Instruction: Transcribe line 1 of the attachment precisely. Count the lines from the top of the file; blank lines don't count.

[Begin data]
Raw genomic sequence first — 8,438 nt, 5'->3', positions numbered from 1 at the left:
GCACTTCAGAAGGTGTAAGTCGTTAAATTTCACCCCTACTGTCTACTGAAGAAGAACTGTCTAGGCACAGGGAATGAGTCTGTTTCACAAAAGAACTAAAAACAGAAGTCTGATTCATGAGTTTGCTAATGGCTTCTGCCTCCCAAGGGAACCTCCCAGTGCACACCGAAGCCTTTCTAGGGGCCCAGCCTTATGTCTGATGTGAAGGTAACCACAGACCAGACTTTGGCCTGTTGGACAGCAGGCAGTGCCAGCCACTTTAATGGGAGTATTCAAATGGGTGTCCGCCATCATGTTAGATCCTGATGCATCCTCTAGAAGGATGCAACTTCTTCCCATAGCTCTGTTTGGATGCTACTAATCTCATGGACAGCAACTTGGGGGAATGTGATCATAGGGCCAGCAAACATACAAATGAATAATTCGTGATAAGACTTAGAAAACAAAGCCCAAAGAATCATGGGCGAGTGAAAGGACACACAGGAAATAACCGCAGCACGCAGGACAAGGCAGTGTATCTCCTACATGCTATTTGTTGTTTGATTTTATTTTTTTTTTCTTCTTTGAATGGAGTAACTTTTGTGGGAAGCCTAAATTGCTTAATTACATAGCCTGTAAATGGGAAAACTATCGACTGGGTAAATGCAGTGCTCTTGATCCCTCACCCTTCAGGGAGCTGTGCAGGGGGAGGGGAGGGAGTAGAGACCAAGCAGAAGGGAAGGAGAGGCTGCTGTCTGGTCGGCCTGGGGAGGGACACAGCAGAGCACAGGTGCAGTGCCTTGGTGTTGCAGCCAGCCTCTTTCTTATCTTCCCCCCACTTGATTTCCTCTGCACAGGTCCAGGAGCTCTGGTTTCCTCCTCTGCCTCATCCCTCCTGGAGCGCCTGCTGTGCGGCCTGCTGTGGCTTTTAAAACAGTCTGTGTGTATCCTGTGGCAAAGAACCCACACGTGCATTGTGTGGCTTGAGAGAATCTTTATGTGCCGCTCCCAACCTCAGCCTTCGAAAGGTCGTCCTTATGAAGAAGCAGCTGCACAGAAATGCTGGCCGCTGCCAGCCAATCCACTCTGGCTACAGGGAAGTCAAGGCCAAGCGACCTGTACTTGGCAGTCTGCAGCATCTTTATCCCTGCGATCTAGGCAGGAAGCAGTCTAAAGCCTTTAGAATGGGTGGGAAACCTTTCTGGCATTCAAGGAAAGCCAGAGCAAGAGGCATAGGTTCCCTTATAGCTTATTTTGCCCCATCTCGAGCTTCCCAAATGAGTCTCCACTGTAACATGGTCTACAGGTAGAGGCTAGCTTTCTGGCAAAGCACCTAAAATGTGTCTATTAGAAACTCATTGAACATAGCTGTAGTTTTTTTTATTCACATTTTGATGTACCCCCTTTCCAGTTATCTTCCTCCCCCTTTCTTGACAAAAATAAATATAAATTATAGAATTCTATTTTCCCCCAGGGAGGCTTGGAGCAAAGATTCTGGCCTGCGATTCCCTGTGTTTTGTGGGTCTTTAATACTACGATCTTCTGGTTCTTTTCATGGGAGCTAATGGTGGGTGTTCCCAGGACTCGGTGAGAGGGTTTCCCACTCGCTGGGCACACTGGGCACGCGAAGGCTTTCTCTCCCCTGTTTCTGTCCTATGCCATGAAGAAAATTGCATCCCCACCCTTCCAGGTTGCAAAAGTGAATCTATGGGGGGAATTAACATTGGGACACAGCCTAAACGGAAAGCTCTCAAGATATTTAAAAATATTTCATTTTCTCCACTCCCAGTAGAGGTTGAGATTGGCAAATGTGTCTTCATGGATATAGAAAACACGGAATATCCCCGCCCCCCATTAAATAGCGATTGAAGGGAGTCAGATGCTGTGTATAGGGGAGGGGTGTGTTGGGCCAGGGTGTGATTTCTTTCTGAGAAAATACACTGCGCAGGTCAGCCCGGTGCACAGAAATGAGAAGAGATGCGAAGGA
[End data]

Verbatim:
Raw genomic sequence first — 8,438 nt, 5'->3', positions numbered from 1 at the left: